2008: David Caplan, “Beit Midrash”

One room to learn and pray in,
both forms of argument. A sink in the hall,
a wall busy with hats, boys quote sages,

claim and counterclaim sung like riddles.
Impossible to hear a single voice, a conclusion
raised from the tiny print.

A pond a mile from the Atlantic,
last year’s neighbors raced miniature yachts,
the cow lily a local watercolorist sketched

barely disturbed. Behind us,
a mudflat shivered into the bay
as if it remembered the island,

remembered what it would not share.
Ana, listen to the noise
the boys make, three languages

forked in one thought: The timid
cannot learn and the impatient cannot teach.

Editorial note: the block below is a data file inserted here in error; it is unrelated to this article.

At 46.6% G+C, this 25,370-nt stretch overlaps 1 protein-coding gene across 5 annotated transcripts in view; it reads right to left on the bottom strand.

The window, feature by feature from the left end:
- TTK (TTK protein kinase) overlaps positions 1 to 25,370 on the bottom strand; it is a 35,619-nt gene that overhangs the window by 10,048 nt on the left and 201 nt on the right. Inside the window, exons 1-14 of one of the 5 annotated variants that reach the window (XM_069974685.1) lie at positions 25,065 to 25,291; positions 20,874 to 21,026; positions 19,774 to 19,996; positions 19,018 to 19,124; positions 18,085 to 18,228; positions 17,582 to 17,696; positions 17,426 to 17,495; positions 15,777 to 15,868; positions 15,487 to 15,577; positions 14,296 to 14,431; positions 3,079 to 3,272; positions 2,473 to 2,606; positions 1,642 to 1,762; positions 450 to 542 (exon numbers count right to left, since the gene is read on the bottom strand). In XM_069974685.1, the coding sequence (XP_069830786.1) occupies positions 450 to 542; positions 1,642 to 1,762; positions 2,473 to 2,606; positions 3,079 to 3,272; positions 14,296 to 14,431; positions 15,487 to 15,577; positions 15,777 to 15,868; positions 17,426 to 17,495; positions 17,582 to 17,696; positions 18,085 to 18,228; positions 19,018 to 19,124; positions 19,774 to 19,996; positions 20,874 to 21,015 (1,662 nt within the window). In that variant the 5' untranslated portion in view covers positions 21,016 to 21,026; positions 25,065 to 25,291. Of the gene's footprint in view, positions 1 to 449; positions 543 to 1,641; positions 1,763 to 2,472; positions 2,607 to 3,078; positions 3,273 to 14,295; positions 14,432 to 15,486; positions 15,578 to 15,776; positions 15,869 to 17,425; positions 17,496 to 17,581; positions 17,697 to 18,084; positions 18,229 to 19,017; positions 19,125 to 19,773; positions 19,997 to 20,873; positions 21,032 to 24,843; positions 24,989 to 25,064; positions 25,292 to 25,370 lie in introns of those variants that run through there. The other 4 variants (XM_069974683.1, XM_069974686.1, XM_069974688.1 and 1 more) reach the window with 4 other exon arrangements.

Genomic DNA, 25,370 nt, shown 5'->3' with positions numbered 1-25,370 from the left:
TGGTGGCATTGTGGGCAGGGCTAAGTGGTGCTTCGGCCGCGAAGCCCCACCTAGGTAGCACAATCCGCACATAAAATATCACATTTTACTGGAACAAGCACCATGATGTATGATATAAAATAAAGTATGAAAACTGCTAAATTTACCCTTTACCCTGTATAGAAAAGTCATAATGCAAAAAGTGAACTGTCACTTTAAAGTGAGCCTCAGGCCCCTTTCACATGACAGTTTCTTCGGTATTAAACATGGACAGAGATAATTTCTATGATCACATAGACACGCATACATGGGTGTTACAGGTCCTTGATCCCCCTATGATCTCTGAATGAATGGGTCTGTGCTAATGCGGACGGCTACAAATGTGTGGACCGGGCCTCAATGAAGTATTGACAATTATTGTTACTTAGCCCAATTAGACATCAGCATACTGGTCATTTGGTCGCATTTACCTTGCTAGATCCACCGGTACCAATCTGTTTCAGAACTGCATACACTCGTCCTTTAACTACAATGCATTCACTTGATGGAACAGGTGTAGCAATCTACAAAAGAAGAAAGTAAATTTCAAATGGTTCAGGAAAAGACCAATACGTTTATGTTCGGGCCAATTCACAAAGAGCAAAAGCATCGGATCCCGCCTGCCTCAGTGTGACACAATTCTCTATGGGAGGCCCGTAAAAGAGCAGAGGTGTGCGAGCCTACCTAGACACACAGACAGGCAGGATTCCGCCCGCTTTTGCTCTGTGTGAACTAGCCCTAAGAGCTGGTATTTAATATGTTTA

Tidewater hurrying across sand,

a catamaran heeled to keep
from toppling, one pontoon
windward in the air, the other

balanced in its reflection.

About David Caplan

Professor David Caplan (English Department, Ohio Wesleyan University) specializes in twentieth- and twentieth-first century American literature. His scholarly interests include verse form and contemporary poetry. He has published Questions of Possibility: Contemporary Poetry and Poetic Form (Oxford University Press 2004; paperback 2006) and Poetic Form: An Introduction (Longman, 2006). He serves as a contributing editor to the Virginia Quarterly Review and an affiliated researcher (Chercheur Affili’) at the Centre Interdisciplinaire de Po’tique Appliqu’e at the University of Li’ge where he was a Fulbright lecturer. His current projects include Rhyme’s Challenge (under contract to Oxford University Press) and In the World He Created According to His Will (poems) (forthcoming, the University of Georgia Press / VQR Poetry Series).  In 2008-09 he will be a Poetics Fellow at Emory University’s Fox Center for Humanistic Inquiry.